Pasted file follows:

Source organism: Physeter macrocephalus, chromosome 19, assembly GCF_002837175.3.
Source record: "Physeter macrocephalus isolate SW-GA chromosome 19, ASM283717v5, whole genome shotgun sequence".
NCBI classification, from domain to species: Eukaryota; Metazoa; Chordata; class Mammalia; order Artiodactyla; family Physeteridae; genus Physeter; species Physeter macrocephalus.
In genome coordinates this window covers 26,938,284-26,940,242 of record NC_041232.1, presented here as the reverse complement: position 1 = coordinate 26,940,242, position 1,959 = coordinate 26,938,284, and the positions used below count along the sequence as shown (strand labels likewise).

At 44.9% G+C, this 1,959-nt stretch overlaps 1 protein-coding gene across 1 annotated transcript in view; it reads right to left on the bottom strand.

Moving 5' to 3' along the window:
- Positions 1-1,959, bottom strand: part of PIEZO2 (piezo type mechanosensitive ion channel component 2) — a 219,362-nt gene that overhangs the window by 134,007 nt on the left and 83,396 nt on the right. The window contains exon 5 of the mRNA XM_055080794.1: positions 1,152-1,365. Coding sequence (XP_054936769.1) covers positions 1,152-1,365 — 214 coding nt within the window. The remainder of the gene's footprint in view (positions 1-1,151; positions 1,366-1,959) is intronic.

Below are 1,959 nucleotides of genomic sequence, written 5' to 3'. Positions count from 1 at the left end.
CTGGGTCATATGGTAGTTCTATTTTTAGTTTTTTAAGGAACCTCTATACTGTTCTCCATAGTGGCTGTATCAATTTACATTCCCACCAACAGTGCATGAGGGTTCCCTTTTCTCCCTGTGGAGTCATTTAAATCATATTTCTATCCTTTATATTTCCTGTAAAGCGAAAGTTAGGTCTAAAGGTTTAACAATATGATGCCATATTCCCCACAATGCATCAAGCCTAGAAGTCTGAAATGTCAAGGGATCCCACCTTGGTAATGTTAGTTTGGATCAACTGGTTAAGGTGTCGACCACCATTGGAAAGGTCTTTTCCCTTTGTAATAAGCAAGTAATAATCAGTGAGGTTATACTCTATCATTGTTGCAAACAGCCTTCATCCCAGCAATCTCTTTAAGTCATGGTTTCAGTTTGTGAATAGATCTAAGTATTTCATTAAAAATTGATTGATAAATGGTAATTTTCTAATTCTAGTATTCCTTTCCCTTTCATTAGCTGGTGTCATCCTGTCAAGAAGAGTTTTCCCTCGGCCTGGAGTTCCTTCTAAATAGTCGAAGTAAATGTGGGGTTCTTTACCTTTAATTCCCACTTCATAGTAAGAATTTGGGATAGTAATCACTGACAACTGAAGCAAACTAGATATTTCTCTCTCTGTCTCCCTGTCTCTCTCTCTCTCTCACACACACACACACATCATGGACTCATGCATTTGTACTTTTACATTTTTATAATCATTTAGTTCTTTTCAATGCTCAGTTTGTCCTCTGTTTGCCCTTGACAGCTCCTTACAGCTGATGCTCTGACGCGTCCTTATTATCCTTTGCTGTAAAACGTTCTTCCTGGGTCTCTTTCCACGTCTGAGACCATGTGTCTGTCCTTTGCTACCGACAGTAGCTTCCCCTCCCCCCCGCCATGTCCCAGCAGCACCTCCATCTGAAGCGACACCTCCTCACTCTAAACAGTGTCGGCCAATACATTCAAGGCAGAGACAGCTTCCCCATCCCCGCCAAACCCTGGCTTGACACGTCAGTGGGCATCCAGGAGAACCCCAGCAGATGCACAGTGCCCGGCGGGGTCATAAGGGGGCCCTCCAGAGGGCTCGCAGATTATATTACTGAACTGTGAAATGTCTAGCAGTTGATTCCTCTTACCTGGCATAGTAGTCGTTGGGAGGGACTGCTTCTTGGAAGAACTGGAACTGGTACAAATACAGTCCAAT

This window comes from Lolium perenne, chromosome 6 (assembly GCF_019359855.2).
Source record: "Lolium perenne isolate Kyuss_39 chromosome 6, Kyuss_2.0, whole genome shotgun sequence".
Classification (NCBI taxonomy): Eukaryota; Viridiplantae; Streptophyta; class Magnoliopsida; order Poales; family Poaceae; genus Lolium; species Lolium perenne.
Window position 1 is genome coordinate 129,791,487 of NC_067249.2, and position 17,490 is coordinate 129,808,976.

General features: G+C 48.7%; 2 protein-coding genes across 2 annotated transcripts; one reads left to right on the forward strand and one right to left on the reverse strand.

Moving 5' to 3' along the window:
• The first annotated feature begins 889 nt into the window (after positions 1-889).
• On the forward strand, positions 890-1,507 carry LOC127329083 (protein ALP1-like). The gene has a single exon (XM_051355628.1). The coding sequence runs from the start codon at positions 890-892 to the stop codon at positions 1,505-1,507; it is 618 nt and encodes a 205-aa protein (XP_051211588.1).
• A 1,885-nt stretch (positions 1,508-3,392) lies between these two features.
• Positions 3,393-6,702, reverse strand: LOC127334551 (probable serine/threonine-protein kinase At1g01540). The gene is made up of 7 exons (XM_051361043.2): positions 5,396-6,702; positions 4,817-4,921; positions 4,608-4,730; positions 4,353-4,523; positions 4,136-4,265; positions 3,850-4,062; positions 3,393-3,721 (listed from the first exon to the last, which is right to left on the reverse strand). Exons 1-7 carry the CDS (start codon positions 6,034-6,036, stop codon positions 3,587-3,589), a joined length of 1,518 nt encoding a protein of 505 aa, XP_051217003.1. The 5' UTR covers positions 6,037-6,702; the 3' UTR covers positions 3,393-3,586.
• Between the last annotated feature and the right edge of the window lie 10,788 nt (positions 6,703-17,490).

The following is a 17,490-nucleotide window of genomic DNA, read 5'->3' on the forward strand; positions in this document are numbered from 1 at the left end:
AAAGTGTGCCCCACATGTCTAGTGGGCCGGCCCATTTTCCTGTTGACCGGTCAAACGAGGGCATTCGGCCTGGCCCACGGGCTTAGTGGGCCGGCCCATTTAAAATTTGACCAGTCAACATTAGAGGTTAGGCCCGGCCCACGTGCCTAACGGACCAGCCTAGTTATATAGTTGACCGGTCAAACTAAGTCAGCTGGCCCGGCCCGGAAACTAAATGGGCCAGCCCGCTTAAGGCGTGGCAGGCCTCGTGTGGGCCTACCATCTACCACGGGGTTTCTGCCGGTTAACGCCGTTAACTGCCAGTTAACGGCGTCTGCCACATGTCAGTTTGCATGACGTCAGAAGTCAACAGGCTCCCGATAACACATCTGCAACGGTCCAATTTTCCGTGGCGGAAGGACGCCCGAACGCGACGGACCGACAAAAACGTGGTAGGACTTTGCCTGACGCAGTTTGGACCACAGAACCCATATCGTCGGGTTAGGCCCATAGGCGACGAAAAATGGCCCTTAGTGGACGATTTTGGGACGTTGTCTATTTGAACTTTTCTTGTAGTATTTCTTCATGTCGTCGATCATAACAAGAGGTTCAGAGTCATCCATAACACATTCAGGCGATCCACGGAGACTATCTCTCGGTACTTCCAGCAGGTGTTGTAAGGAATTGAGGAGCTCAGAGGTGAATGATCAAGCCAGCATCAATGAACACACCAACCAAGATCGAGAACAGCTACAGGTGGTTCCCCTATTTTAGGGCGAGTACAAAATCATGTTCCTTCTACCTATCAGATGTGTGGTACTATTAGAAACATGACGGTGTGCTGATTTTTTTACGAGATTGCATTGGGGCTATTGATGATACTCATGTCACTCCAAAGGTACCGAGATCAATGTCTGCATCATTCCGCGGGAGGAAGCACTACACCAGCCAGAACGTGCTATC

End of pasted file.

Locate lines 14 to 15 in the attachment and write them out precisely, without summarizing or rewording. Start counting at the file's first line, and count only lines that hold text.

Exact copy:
General features: G+C 48.7%; 2 protein-coding genes across 2 annotated transcripts; one reads left to right on the forward strand and one right to left on the reverse strand.

Moving 5' to 3' along the window: